- understand the job and its responsibilities in more detail
- ask questions about the organisation and the employee value proposition
- decide whether they would like to take the job if offered it.
Despite their popularity as a selection method, evidence highlights the limitations of the traditional interview and can be prone to bias, especially if information is gathered in a relatively unsystematic manner. Judgements can be made for a variety of reasons that differ between candidates and are not related to the job requirements.
Drawing on a range of research, Anderson and Shackleton summarise the common weaknesses of interviews:
- The self-fulfilling prophecy effect - Interviewers may ask questions designed to confirm initial impressions of candidates gained either before the interview or in its early stages.
- The stereotyping effect - Interviewers sometimes assume that particular characteristics are typical of members of a particular group. In the case of sex, race, disability, marital status or ex-offenders, decisions made on this basis are often illegal. However, the effect occurs in the case of all kinds of social groups.
- The halo and horns effect - Once interviewers rate candidates as ‘good’ or ‘bad’ in some aspects, they often replicate this judgement across the board, reaching unbalanced decisions.
- The contrast effect - Interviewers can allow the experience of interviewing one candidate to affect the way they interview others who are seen later in the selection process.
- The similar-to-me effect - Interviewers sometimes give preference to candidates they perceive as having a similar background, career history, personality or attitudes to themselves.
- The personal liking effect - Interviewers may make decisions on the basis of whether they personally like or dislike the candidate.
Our behavioural science research suggests that to avoid instinctive or hasty judgements interviewers should pre-commit to a set of interview questions that are directly related to performance on the job. Structuring the interview can help improve its ability to predict performance in the job and a growing number of employers take this approach. A structured interview means that:
- questions are planned carefully before the interview
- all candidates are asked the same questions
- answers are scored using a rating system
- questions focus on the attributes and behaviours needed in the job only.
There is a risk, however, of having an overly rigid approach in which there is little opportunity to ask the candidate supplementary questions and the candidate does not feel at ease, so a balance is needed.
Insights from the interview should be supported by data from other methods where possible, for example psychometric tests or task simulation activities, which could be conducted at interview stage or with technology beforehand.
It’s important that selection interviews are conducted professionally. A poor interview experience can undermine the employer’s brand as candidates might share their unfavourable impression of the organisation with other potential applicants and customers. Following up with candidates in a timely manner, and giving feedback following an interview demonstrates appreciation of their time and enhances the candidate experience.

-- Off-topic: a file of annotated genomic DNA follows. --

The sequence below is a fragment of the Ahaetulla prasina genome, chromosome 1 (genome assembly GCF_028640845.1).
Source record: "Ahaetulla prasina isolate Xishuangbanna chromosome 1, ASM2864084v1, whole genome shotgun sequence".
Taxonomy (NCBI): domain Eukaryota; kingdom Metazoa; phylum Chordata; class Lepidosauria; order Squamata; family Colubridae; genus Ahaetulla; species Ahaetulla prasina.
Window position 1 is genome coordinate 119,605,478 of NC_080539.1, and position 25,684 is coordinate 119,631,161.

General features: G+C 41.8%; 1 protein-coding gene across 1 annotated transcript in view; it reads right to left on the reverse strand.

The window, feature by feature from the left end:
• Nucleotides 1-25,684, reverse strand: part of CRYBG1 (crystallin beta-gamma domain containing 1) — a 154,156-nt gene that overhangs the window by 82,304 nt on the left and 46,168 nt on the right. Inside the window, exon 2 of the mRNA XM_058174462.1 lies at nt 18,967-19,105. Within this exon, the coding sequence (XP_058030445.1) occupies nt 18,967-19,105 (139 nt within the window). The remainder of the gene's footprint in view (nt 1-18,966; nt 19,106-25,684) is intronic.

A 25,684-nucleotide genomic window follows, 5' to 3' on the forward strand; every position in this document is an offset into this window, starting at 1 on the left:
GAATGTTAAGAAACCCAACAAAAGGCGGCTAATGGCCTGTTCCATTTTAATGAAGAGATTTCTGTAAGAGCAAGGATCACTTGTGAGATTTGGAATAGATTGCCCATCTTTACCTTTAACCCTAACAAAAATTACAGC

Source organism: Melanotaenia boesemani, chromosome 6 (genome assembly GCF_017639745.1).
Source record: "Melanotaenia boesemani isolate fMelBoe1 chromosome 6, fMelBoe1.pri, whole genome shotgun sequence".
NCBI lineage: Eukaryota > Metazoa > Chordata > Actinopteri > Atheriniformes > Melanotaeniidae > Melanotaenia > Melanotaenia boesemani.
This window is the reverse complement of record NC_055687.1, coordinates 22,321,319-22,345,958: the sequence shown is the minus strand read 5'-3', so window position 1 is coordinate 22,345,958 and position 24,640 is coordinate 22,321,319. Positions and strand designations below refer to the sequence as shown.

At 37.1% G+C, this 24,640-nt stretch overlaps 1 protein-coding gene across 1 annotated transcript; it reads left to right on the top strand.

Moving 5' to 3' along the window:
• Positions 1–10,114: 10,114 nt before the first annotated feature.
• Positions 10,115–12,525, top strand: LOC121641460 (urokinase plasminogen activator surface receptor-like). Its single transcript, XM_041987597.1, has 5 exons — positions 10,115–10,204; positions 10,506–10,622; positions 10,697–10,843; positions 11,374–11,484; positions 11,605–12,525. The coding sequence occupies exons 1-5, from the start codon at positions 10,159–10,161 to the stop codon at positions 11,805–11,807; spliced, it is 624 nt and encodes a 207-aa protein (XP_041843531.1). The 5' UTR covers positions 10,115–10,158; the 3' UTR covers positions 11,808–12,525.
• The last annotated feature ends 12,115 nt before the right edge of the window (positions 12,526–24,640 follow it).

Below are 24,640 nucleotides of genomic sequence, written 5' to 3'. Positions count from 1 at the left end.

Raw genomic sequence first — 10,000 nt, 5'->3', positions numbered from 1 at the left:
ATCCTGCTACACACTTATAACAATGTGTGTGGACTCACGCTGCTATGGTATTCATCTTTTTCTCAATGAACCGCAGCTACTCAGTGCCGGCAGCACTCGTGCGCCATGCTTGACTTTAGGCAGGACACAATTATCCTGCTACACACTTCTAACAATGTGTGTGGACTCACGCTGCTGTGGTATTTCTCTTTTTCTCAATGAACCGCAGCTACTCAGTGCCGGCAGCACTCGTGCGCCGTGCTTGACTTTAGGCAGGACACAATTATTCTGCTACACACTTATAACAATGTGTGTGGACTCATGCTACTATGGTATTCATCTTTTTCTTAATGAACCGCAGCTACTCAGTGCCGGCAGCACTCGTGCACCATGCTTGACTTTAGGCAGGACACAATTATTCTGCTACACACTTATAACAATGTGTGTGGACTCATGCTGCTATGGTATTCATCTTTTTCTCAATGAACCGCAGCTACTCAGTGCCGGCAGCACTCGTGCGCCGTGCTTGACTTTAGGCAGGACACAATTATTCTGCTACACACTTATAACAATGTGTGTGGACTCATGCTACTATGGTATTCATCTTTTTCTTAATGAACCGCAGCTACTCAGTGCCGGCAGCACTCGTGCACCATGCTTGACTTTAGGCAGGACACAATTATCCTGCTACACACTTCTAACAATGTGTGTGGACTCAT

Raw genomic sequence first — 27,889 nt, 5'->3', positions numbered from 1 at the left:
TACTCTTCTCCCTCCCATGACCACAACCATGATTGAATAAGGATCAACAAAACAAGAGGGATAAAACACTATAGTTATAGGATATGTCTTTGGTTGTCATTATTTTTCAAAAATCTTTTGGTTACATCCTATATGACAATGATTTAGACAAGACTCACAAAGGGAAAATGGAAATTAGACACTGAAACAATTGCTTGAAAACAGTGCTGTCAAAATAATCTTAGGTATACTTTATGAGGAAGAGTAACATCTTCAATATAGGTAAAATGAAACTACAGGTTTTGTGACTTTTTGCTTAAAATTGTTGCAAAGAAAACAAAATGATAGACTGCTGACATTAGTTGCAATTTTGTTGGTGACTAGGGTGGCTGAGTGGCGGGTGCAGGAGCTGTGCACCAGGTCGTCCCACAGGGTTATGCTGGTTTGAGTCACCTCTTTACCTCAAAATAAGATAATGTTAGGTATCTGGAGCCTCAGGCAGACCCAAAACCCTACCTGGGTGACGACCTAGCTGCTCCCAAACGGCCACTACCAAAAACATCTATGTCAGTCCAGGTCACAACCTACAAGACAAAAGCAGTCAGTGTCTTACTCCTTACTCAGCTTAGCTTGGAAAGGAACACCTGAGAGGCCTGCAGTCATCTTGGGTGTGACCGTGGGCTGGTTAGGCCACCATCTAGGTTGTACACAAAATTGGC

The use of tests has become an important part of the selection process and can benefit the overall talent management process. Evidence suggests that standardised tests or tests of cognitive ability can be good predictors of job performance, especially for occupations that require complex thinking, although test results should never be the sole basis for a selection decision. See more in our report A head for hiring: the behavioural science of recruitment and selection.
Used correctly, psychometric tests allow employers to systematically assess individual differences (for example in ability, aptitude or personality). They are often administered online, particularly when assessing high volumes of applicants.
Tests should be supported by a body of statistical evidence which demonstrates their validity and reliability. Most tests are developed by occupational psychologists and should be accompanied by detailed manuals that explain how test scores should be used so that employers can compare their test candidates against benchmark scores of similar people (also known as a norm group). Administering tests and analysing the results is a skilled task and requires training and certification; the British Psychological Society set clear standards on testing and test use.
Before using a test, recruiters should:
- ensure that those involved in administering tests have had appropriate training to do so
- consider whether it is appropriate to use a test at all (will it provide additional relevant information, and is it relevant to the job/person specification
- identify who will choose, recommend and assess the value of tests
- check the copyright of tests and conditions of use
- decide how the results will be used
- identify potential equal opportunities issues (that is, whether the tests will disadvantage certain groups, or might need to be adapted)
- establish a process for giving feedback
- decide how test results will be stored and who will have access to them.
Job applicants should:
- be given advance notice to make any practical arrangements to enable them to take the tests
- be told about test requirements and duration of tests beforehand and have the opportunity to raise queries or request adjustments
- have access to an appropriate environment in which to take the tests